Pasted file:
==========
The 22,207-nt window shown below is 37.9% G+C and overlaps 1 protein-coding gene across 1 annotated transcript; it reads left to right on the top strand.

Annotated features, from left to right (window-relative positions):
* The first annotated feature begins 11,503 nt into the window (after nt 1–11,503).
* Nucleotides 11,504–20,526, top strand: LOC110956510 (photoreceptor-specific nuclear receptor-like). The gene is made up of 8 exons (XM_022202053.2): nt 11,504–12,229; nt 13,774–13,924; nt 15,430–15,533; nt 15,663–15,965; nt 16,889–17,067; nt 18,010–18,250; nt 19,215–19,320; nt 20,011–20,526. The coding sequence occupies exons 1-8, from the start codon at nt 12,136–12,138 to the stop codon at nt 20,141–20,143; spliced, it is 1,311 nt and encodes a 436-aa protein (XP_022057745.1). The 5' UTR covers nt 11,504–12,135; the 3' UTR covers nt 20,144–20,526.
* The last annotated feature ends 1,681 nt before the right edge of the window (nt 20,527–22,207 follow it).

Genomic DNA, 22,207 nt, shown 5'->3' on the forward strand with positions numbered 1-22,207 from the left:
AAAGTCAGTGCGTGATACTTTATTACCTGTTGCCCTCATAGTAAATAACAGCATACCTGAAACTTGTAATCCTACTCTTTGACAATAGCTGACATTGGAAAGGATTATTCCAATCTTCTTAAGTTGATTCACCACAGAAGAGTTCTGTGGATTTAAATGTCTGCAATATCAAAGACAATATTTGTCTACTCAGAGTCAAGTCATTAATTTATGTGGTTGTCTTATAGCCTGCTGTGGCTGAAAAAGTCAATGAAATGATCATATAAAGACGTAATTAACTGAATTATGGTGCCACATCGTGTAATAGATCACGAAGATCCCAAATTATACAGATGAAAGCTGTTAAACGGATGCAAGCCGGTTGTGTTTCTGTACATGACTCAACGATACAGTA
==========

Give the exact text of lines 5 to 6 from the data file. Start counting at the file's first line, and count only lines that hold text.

* The last annotated feature ends 1,681 nt before the right edge of the window (nt 20,527–22,207 follow it).

Genomic DNA, 22,207 nt, shown 5'->3' on the forward strand with positions numbered 1-22,207 from the left: